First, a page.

Schleipman’s crusade was dauntingly complex. As he says: “Politics preceded engineering: it took a long courtship to win trust and collaboration. Then came the hard stuff. We needed to replace lost patterns in order to cast the thirty odd components of the telescope.

Because bronze shrinks in devilishly tricky ways, those patterns must be subtly bigger than the piece they yield.

Castings, like cherry pies, look the same, but when one worries about tenths of thousandths of an inch, they are not. Not at all. They’re not like pennies at the mint, but the machining has to coax every casting to dimensional conformity, and if we’re not accurate to tenths of thousandths, the telescope won’t move with the pleasing buttery smoothness, all dry bronze on bronze, which we deliver.

And finally, but perhaps most importantly, was the question of optics. A mirror precise to millionths of an inch in its curvature and the supporting optics emerged from the wisdom of two designers of military satellite optics in Boston. Then we added the mechanism to minutely adjust those optics with a laser, allowing for a pleasingly sharp image.

We were aware from the very start that while the science was critical, we were not simply creating another telescope. Not by a long shot. We were on a mission to reintroduce a significant and historic piece of art, and our efforts have always been aimed at improving the quality, finish and beauty of every piece. The difference is in the details, so we even make our own eyepieces and turn many of the visible screws which are then knurled, given patina and buffed to simulate the burnish of decades of touch.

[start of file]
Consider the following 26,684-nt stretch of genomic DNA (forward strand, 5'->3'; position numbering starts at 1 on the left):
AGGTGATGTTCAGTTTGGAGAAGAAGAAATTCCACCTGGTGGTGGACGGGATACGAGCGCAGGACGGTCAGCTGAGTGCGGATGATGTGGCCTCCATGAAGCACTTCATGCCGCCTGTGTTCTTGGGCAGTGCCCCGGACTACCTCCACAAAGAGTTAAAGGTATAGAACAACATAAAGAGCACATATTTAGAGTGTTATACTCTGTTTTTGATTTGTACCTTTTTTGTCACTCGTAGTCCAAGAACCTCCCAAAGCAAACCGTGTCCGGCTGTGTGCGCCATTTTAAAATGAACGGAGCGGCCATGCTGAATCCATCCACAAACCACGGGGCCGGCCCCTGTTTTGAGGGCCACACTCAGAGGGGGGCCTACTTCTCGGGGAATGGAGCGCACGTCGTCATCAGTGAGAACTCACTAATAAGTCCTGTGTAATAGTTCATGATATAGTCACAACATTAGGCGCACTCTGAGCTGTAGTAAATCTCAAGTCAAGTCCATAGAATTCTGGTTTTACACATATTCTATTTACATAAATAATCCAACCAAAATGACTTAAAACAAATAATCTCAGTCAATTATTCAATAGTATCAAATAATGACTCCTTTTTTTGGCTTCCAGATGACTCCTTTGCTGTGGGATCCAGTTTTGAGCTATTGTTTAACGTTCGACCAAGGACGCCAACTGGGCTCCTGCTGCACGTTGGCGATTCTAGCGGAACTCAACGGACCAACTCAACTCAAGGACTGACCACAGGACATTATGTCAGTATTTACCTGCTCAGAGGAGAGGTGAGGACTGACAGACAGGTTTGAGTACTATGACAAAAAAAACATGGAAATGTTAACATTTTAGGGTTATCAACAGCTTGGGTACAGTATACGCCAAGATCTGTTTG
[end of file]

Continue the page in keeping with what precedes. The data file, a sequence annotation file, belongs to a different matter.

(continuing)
To that end we have been fortunate to find a superlative pattern maker in Dave Nugent of New Hampshire, in the vastly skilled machinist Norm Williams of Montana and two foundries whose work is the best we have found after years of trial and error. And our friends Bert Willard and James Daley, optical engineers at a national laboratory who design satellite optics, have given the telescope eyes which can discern the moons of Jupiter. Perhaps our workflow is not completely efficient, but there’s no room for compromise, and we do not and will not go overseas. Ever. The talent is right here.

The Garden Telescope has charmed audiences around the world.

It has stood by Bugattis and Delahayes at the Concours d’Elegance at Pebble Beach, shared space with Galileo’s world changing miracle in Philadelphia, bowed to millions on CBS Sunday Morning, and delighted the Queen in London. When British astronomer Sir Patrick Moore saw the telescope, he dubbed her “Capella”, after one of the brightest stars, always visible in the Northern hemisphere. The name is fittingly feminine and beautiful, and was bestowed, appropriately, by the man who caused a lunar crater be named for Russell Porter.

But most importantly she has whisked countless folks to the heavens on a trip they’d never taken, creating treasured memories for kids in pyjamas who bottled fireflies and went to the moon all on the same summer evening.

The world loves Vermont. Her quiet demeanor and soothing landscape invoke a nostalgia for a time before locks, when things were done with a handshake, honestly and well. Very well. The respect is well earned. We aim to keep it so.